It isn’t a topic that is often discussed with strangers (if at all), but anyone who suffers with IBS knows there is SOMETHING going on in their digestive system that isn’t quite right. And that person has probably spent years searching for the answer. Thanks to Crown Publishing / Harmony and NetGalley, I had the opportunity to read an advance copy of The IBS Elimination Diet and Cookbook in exchange for my honest review.
This book explores the relationship of FODMAPs to IBS. While IBS is a well-known term, we are only recently hearing much about FODMAPs. The idea of a low-FODMAP diet as part of the treatment for IBS has been gaining traction in the past year. Go ahead, Google it – a quick search for “fodmap” returns 31 million hits!
So what’s a FODMAP anyway? The word is an acronym for “fermentable oigo-, di-, mono-saccharides and polyols,” which are a group of hard-to-digest carbs found mostly in wheat, milk, beans and soy (along with some fruits and veggies). Not everyone with IBS is sensitive to the same things, so it’s important to find out just what your senstitivites are. This book, originally self-published as IBS—Free At Last, has been expanded to include recipes and is designed to walk you through eliminating all the FODMAPs from your diet, then adding them back one at a time to uncover your individual sensitivities.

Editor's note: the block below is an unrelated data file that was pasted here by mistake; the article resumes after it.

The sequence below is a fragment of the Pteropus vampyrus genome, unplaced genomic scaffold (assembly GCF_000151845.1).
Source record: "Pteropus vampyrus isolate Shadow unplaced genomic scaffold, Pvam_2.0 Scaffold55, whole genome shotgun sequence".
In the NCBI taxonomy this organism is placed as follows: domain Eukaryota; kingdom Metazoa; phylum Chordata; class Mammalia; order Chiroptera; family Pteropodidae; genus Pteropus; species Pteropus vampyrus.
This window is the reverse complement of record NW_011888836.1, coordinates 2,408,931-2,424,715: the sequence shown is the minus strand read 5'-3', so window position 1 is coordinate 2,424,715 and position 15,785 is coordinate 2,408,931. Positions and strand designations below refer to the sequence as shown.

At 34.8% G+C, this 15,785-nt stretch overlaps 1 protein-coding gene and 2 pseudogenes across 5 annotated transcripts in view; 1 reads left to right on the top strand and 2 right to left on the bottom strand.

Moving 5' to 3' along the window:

It is estimated that there are over 60 million IBS sufferers in the U.S, along with many others who suffer from Crohn’s, celiac disease and ulcerative colitis. Monash University in Australia has led the way in learning about FODMAPs and providing hope for millions who are all too familiar with the problem (whether they choose to talk about it or not!), but easy-to-understand specific information has been somewhat scarce.
Written by Patsy Catsos, MS, RDN, LD, who is a medical nutrition therapist and FODMAP expert, as well as an author, this guide would seem to be a good starting point for those unfamiar with FODMAPs as well as a source for some recipes to help cope with the day-to-day reality of IBS. Four stars.